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CLARKE, Margaret A. 1852-1931


Posted By: Tammy (email)
Date: 6/18/2015 at 07:28:58

Mrs. Henry Clarke, Grundy Pioneer, Dies At Conrad

End Comes Following An Illness Which Covered Several Months

Was A Constant Co. Resident 61 Years

Was Known and Beloved Over Southwest Portion of Grundy County

Mrs. Henry Clarke, who had been a continuous resident of Grundy county for sixty-one years, died at her home at Conrad Sunday evening following an illness which covered a period of several months. Funeral services were held at Conrad yesterday. The services which were held at the Methodist church were attended by hundreds of old friends and neighbors who felt her passing as a personal loss.

The following history of Mrs. Clarke's life was prepared by the local pastor, Rev. C. K. Hudson, and read at the funeral service.

Margaret Ann Lister, daughter of James and Mary Lister, was born in Hanover, Ill., Aug. 28, 1852, and died at her home in Conrad, Iowa, at 10:20 o'clock Sunday evening, Feb. 22, at the age of 78 years, 5 months and 25 days.

She came with her parents to Grundy county, Iowa, in the spring of 1870. She stayed with her parents and helped to develop the new home in pioneer Iowa. She became well acquainted with the experiences and privations around her. She had been a resident of this county since that time. Thus for more than 60 years she helped to mould the thought and sentiment of the community. Much of its wealth in religious, moral and intellectual ideals is due to her influence.

She was united in marriage with Mr. Henry Clarke of Grundy county March 11, 1879. Four sons were born to them. George, the oldest, died Nov. 8, 1908. They came to Conrad 15 years ago, in the spring of 1916. Her husband preceded her three years ago Jan. 23, 1928.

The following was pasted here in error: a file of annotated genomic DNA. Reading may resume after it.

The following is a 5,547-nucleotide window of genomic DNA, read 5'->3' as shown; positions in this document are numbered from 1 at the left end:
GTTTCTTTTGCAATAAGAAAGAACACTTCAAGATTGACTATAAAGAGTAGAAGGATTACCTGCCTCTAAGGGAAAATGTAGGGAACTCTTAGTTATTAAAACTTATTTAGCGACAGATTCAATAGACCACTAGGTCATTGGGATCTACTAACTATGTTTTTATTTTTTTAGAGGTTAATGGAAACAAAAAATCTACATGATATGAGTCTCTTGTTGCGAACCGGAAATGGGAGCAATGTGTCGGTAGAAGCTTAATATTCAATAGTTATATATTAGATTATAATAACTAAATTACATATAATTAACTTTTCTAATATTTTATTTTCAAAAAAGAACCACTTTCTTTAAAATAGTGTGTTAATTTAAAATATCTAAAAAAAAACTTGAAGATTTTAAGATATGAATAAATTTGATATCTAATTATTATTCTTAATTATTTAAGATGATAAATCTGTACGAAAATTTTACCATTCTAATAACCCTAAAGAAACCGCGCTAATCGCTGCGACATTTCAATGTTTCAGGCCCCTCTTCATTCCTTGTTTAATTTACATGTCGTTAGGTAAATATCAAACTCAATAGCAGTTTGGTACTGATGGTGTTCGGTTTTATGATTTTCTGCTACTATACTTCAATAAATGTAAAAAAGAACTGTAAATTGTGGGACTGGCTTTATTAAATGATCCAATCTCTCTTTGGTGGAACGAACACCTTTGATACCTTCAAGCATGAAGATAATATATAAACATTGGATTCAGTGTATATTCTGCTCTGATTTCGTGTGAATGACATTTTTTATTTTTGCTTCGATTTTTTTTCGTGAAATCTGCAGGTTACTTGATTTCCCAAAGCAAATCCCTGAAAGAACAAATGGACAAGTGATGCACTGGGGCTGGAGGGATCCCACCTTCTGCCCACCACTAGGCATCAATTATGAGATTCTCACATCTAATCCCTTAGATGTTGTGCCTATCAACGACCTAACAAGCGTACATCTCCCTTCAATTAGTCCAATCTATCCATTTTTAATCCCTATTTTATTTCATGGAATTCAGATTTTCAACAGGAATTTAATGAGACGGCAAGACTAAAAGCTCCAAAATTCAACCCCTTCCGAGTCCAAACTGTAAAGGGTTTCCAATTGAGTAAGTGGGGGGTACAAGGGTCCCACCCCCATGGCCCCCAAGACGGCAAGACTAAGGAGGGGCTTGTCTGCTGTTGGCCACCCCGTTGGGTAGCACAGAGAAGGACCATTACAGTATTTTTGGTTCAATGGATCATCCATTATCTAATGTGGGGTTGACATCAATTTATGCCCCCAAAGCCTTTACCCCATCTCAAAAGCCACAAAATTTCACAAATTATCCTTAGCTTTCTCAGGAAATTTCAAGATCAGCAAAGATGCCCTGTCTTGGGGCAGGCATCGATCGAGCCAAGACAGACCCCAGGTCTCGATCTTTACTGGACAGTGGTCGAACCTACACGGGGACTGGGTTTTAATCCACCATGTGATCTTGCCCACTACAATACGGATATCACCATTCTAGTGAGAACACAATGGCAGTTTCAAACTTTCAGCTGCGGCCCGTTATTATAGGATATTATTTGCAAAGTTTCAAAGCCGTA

There remain the mourn her departure and to cherish her memory three sons: William H., James and John, all of Conrad, 14 grandchildren, one brother, John Lister of Conrad, and other relatives and many friends.

Mrs. Clarke had been in failing health for a number of months, but the end came like that of the going down of the sun, more glorious in its setting. She approached the close of her life with perfect confidence, for she said that she was not afraid to die. Her testimony was that God had answered her prayer that the fear of death might be taken away.

Mrs. Clarke was thrifty and energetic through all of her life. With it all she was characterized by her love for and devotion to the needs of others. The first one of whom she thought was someone in need, and the last one of whom she thought was herself. She cared for the sick with untiring devotion, and she was interested in the welfare of all with whom she was acquainted. Even the stranger was welcome at her home in those early days.

She lived the life and knew the hardships of the pioneer. Being endowed with strength of body and mind, she gave herself to the need of others with unselfish devotion. Whether the call was for service at the bedside of the dying or at the time of birth, she acted the part of a nurse without remuneration or regard for anything but to minister in time of need.

There are many now living who appreciate more than can be expressed by words her kindnesses to them. Surely the meeting with the friends who have gone before her must be glorious.

Mrs. Clarke had talents of mind and heart that were above the ordinary. She loved the best things in literature and the highest ideals in life.

She was a charter member of Felix Center Methodist Episcopal church. For twenty-five years she taught a class of young men in the Sunday school. She has been interested all these years in all of the activities of the church. In it she found a place for all of her talents. She was a member of the ladies' aid society and of the Woman's Foreign Missionary Society to the end of her life. She was always found in the Sunday school and church services when it was possible for her to be present.

The home was the place where all of her interested entered. She was a loving and faithful wife and mother. Her children and grandchildren cannot forget her example, her influence, and her constant Christian life. Many friends are made sad by her passing as their lives have many times been made glad by her loving kindness.

--The Grundy Register (Grundy Center, Iowa), 26 February 1931, pg 1


Grundy Obituaries maintained by Tammy D. Mount.
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